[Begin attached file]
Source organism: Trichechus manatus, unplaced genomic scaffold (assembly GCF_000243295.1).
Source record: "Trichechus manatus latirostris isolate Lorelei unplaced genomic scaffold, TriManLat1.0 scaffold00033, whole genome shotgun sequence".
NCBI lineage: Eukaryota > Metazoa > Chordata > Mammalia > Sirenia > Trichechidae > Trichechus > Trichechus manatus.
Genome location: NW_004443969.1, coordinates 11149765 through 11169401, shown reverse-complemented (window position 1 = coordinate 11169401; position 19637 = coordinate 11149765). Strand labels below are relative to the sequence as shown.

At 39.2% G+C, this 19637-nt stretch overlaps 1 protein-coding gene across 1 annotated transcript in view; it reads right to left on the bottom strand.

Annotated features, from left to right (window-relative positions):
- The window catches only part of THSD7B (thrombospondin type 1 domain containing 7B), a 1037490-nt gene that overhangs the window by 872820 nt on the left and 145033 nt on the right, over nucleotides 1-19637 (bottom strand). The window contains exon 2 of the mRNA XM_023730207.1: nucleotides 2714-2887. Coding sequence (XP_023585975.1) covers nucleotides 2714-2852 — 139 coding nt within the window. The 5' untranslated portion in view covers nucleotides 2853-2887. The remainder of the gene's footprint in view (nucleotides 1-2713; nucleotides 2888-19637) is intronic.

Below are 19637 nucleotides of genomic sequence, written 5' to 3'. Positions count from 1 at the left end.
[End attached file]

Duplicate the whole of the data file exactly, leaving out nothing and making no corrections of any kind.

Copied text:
Source organism: Trichechus manatus, unplaced genomic scaffold (assembly GCF_000243295.1).
Source record: "Trichechus manatus latirostris isolate Lorelei unplaced genomic scaffold, TriManLat1.0 scaffold00033, whole genome shotgun sequence".
NCBI lineage: Eukaryota > Metazoa > Chordata > Mammalia > Sirenia > Trichechidae > Trichechus > Trichechus manatus.
Genome location: NW_004443969.1, coordinates 11149765 through 11169401, shown reverse-complemented (window position 1 = coordinate 11169401; position 19637 = coordinate 11149765). Strand labels below are relative to the sequence as shown.

At 39.2% G+C, this 19637-nt stretch overlaps 1 protein-coding gene across 1 annotated transcript in view; it reads right to left on the bottom strand.

Annotated features, from left to right (window-relative positions):
- The window catches only part of THSD7B (thrombospondin type 1 domain containing 7B), a 1037490-nt gene that overhangs the window by 872820 nt on the left and 145033 nt on the right, over nucleotides 1-19637 (bottom strand). The window contains exon 2 of the mRNA XM_023730207.1: nucleotides 2714-2887. Coding sequence (XP_023585975.1) covers nucleotides 2714-2852 — 139 coding nt within the window. The 5' untranslated portion in view covers nucleotides 2853-2887. The remainder of the gene's footprint in view (nucleotides 1-2713; nucleotides 2888-19637) is intronic.

Below are 19637 nucleotides of genomic sequence, written 5' to 3'. Positions count from 1 at the left end.